Do You Need A Water Line Protection Plan?
Caroline writes us, “Dale, I received a letter from American Water Resources, suggesting I purchase a water line protection policy for our home. My question is: is this protection we need?”
What you’ve just received, Caroline is an offer for a home warranty service. This service specializes in plumbing-related problems. Here at TrustDALE, we’re a little skeptical of these types of warranties, because the terms and conditions often limit what the company actually covers.
American Water Resources says in their waterline protection policy: “Your water line is the water service line from the point where it connects to your water utility’s system to the water meter or main shut-off value inside your home, whichever is closer to the foundation wall. It does not include your main tap, water meter, water meter pit, or water meter vault.”
In other words, they only cover the line that connects the home to the utility company’s water bank. That’s it. Anything behind the water line on your property is your responsibility.
We noticed that the list of what the policy does not cover is much longer than the list of what the policy does cover. Additionally, AWR chooses which plumber comes to your home, not the homeowner. If you choose your own plumber, the cost is on you.
This is why it is always important to never sign a contract until you’ve read it, understand it, and agree with it. If you don’t understand it, hire a lawyer to help you out with it.
We say it’s up to the homeowners to decide if any water line protection policy is something you need. But here at TrustDALE, it sounds like this policy doesn’t cover a lot. A much easier choice is to hire a trusted and certified plumber from TrustDALE.com. I back their work and your purchase with my $10,000 Make-It-Right guarantee.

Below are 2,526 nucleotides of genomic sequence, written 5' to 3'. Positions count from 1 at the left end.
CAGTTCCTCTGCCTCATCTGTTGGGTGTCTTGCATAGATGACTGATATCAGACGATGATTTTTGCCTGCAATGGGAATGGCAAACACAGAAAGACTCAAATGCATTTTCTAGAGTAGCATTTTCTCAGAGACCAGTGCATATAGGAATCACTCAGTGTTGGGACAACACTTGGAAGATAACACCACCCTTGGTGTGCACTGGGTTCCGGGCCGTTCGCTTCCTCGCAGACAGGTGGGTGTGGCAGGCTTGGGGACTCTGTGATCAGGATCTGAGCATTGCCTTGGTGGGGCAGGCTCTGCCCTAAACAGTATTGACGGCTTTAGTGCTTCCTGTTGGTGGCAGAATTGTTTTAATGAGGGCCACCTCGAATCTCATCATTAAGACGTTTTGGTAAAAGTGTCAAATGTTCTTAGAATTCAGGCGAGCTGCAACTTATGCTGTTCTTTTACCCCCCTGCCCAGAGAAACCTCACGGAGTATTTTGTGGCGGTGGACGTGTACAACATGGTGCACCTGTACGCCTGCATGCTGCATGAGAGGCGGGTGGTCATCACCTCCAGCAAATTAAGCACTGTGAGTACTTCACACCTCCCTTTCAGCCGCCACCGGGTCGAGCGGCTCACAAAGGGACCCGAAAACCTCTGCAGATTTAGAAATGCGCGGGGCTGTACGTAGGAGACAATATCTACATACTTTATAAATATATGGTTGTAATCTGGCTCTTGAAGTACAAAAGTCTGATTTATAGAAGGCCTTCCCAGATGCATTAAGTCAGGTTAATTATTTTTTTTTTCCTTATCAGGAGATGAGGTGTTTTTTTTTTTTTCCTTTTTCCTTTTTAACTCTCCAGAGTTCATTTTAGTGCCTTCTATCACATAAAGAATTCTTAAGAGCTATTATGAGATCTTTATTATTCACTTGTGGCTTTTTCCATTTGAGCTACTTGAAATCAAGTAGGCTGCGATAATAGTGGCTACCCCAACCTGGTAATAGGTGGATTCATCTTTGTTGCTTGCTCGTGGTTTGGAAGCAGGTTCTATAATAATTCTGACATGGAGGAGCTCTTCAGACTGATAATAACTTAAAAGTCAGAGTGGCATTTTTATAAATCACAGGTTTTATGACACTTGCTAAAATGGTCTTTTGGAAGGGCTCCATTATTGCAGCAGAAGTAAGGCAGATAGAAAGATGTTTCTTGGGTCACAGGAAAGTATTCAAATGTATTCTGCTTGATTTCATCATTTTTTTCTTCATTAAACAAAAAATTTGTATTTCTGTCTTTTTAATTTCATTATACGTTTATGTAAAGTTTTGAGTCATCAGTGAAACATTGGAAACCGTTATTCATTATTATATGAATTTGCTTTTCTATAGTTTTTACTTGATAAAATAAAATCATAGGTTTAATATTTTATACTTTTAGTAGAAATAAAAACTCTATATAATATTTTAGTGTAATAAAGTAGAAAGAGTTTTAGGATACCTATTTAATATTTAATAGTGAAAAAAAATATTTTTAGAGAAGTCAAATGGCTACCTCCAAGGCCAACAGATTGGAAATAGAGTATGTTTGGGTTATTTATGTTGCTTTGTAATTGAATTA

What Happens When A Company Holds Over $3,000 Hostage Until A Customer Accepts Their Offer?
Vacations are meant to be a time to relax and unwind! But it’s hard to be relaxed when the destination you planned to stay at suddenly becomes unavailable. Here’s how TrustDALE helped one woman where when her vacation plans went awry.
Susie, a zoologist by training, lives in a quiet rural community with her family and animals. She wasn’t prepared for the rude awakening that was Covid-19 and what happened when her family rented a vacation home in South Carolina for a spring break baseball tournament.
Susie says, “We had to cancel our reservations because the baseball tournament was canceled.” The rental management company then offered her credit for a future trip, due to the pandemic. After she agreed, a new problem arose. The home she wanted was now off the market. She contacted them and asked for a full refund.
“There were supposed to be at least 16 of us in there,” she said. “There’s not a home comparable…”
She was willing to work with the company, but no matter what she said, the company refused to budge because she originally took the credit. For this particular company, the policy on unavailable properties read: “[The company], in our discretion, may provide Guest with a comparable home at no additional cost… or cancel and refund Guest’s booking.”
This leaves Susie at the mercy of a company that’s holding more than $3000 of her money. Unfortunately, all of this is legal even if it seems unfair.
After TrustDALE intervened, the company had a change of heart and offered Susie a 100% refund.
“They initially denied our request over and over and over again,” Susie said, “until we got TrustDALE involved.”
Lesson Learned: Before you book a trip or make any reservations, make sure you read and understand the company's cancellation policy. It could spare you a headache if you decide to cancel that reservation.